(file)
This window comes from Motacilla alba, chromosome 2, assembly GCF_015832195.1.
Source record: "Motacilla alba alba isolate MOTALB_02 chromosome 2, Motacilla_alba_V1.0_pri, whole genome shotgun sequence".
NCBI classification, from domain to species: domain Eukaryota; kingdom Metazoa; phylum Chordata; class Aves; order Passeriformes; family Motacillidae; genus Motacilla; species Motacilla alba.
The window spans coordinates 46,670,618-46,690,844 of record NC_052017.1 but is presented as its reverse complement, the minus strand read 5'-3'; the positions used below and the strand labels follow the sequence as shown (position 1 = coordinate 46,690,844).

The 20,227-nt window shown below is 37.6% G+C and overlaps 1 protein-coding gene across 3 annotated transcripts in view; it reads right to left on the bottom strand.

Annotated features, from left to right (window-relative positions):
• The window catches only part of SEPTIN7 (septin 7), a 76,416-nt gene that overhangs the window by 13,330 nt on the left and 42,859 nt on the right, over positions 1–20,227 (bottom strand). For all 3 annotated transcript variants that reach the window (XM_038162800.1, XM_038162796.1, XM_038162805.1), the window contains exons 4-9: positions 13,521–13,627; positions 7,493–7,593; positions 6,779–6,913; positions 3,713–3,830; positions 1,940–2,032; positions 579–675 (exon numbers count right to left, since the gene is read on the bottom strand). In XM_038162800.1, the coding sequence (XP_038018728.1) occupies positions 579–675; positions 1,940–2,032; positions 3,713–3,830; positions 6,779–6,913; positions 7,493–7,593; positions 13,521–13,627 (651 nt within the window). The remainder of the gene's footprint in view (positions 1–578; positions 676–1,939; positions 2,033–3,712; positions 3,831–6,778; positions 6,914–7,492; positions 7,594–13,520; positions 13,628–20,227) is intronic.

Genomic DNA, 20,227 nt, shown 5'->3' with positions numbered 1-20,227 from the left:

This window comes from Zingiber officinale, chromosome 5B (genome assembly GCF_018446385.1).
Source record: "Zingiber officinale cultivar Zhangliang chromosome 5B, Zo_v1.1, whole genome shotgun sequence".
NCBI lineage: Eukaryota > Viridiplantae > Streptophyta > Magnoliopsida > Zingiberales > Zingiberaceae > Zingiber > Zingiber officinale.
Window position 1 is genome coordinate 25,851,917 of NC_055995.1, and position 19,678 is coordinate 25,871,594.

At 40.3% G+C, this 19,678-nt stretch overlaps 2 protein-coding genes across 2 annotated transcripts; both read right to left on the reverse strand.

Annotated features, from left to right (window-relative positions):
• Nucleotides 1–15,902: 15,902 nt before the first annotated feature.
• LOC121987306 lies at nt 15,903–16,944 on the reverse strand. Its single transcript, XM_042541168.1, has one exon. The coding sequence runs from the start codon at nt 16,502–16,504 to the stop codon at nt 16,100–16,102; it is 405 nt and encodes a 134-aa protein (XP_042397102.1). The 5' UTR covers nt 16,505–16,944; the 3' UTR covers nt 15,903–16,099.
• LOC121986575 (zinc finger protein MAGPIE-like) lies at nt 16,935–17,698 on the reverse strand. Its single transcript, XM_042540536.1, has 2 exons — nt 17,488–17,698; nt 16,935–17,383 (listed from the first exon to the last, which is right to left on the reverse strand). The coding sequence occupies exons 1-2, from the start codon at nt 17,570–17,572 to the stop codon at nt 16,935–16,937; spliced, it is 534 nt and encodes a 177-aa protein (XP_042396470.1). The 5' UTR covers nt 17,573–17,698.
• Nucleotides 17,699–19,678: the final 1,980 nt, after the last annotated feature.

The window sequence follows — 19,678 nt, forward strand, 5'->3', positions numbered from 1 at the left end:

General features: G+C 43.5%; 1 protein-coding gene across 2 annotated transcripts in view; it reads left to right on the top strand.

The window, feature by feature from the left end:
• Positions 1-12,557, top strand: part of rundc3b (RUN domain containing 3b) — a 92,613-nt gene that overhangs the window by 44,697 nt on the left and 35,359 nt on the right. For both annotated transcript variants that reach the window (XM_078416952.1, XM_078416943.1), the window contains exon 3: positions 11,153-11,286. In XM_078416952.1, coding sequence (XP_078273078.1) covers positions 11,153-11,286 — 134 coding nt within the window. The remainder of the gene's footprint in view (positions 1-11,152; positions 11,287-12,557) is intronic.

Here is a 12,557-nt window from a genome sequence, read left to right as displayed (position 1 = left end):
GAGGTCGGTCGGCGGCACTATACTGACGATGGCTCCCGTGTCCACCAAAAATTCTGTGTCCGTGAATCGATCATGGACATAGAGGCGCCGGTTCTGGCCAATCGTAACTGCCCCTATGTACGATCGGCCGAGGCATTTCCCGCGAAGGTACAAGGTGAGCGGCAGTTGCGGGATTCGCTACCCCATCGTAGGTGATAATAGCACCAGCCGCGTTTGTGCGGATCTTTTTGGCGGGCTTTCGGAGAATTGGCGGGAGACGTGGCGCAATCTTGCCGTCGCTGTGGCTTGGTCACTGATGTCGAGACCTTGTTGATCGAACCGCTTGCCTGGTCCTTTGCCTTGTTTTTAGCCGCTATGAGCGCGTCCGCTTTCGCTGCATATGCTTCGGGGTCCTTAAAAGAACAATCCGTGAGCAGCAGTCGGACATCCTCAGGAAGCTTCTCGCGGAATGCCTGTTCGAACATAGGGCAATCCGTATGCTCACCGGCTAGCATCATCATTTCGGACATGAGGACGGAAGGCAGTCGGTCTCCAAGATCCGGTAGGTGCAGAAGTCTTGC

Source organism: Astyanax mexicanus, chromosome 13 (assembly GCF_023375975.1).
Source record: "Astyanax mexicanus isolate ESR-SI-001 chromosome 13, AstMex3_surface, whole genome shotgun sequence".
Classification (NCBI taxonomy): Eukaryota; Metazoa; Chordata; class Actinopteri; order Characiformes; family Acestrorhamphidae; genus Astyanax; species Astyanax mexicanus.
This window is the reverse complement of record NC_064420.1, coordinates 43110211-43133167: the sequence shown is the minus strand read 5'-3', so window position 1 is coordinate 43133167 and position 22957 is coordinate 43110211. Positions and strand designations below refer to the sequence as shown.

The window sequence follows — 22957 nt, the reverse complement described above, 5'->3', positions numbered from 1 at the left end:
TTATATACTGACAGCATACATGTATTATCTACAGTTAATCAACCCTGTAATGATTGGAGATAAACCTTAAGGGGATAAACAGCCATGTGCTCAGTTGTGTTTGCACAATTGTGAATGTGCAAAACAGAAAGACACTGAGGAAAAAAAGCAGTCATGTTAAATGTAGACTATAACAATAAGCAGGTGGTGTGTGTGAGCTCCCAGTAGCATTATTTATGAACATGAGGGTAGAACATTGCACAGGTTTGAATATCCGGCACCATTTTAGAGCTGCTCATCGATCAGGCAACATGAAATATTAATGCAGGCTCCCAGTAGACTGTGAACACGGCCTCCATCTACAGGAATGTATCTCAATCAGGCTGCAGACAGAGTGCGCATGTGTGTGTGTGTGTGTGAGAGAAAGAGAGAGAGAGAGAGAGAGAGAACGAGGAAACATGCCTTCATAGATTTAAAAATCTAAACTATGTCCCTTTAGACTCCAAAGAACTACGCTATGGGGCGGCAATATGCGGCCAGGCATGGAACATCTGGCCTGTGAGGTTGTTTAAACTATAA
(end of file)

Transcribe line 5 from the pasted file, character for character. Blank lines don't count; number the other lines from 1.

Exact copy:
The 20,227-nt window shown below is 37.6% G+C and overlaps 1 protein-coding gene across 3 annotated transcripts in view; it reads right to left on the bottom strand.